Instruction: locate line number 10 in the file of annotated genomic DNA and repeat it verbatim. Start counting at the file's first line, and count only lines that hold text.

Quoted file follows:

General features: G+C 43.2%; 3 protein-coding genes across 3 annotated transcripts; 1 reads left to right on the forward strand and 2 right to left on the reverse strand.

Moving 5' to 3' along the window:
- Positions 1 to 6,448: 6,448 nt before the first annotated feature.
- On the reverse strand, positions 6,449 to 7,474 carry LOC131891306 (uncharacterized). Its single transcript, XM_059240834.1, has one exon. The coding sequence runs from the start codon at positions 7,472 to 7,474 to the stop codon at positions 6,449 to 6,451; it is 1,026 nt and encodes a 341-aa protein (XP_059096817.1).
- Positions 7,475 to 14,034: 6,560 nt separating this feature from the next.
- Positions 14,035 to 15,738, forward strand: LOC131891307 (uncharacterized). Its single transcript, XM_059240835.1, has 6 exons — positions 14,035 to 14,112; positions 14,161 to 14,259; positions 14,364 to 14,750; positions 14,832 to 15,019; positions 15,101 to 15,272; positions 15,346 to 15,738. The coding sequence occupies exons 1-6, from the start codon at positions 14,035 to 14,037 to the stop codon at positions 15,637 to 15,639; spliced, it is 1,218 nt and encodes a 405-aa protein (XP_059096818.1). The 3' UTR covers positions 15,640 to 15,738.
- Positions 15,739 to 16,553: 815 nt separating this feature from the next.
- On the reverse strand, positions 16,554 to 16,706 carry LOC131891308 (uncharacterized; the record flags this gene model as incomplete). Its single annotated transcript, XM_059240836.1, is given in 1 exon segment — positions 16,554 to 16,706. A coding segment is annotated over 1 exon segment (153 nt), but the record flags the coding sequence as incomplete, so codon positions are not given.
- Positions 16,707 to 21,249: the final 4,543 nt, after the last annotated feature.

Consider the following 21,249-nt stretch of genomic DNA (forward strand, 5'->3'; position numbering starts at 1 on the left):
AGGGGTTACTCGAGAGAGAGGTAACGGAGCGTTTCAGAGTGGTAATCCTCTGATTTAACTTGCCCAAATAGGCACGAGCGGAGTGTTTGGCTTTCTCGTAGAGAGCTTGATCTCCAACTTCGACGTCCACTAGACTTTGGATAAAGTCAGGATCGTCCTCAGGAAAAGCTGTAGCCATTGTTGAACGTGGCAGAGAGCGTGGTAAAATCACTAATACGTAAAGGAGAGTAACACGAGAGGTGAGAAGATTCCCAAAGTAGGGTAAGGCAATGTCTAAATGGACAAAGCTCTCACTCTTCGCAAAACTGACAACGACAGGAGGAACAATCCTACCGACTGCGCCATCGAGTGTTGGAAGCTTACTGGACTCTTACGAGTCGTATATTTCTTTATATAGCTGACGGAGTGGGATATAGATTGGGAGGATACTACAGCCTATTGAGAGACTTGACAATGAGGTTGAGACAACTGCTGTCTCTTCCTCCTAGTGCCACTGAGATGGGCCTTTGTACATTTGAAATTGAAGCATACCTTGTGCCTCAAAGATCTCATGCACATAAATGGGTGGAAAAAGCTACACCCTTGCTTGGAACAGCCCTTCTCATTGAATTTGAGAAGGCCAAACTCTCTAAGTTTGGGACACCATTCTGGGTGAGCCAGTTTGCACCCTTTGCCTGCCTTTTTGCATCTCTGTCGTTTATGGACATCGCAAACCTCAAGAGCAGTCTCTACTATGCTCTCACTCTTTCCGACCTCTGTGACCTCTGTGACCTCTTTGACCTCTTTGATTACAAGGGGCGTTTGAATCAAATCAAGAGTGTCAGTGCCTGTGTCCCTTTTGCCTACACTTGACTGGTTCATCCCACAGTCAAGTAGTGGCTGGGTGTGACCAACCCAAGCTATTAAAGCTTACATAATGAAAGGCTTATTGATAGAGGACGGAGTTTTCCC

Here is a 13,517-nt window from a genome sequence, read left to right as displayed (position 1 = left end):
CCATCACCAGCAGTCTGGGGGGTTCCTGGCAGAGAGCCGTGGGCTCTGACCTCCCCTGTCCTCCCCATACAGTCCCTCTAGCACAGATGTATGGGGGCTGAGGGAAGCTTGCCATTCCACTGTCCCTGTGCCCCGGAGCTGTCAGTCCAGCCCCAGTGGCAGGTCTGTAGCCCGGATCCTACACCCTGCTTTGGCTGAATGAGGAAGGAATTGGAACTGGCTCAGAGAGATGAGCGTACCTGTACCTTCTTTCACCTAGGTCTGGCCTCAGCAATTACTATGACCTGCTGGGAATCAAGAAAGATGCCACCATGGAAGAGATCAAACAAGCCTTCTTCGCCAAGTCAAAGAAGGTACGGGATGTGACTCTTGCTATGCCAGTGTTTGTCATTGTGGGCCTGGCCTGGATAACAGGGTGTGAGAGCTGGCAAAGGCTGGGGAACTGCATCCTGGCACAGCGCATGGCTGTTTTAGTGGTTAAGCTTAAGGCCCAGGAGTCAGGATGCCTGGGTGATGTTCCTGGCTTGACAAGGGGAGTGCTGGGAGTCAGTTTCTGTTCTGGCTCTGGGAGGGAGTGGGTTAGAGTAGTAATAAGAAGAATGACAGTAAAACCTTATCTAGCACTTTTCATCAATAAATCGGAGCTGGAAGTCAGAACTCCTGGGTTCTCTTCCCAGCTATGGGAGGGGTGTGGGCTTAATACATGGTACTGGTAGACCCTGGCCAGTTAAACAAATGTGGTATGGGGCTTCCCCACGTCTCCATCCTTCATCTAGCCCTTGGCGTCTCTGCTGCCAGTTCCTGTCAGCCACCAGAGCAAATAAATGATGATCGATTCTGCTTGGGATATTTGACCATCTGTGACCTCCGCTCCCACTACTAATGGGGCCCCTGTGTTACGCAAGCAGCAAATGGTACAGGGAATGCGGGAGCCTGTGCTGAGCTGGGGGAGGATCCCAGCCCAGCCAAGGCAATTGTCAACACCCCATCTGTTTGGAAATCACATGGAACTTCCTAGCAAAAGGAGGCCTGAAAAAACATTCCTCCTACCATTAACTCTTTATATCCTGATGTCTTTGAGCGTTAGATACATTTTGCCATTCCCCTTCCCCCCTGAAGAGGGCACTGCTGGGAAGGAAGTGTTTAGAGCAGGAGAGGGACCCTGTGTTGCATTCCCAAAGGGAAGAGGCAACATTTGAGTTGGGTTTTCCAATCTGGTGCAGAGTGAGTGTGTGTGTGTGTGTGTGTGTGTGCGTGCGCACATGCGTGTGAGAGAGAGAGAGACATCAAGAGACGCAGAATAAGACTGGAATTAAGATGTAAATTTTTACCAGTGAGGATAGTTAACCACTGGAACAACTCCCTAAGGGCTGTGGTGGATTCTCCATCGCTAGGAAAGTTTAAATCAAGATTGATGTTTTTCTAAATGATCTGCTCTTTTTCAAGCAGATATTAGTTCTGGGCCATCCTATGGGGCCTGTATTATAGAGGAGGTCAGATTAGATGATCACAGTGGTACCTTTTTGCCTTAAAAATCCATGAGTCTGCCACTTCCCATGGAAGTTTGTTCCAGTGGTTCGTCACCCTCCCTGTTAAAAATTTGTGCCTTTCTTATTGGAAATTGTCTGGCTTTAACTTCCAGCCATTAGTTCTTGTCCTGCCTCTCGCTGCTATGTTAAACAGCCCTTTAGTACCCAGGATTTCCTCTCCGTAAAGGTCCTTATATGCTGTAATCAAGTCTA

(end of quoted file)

Consider the following 21,249-nt stretch of genomic DNA (forward strand, 5'->3'; position numbering starts at 1 on the left):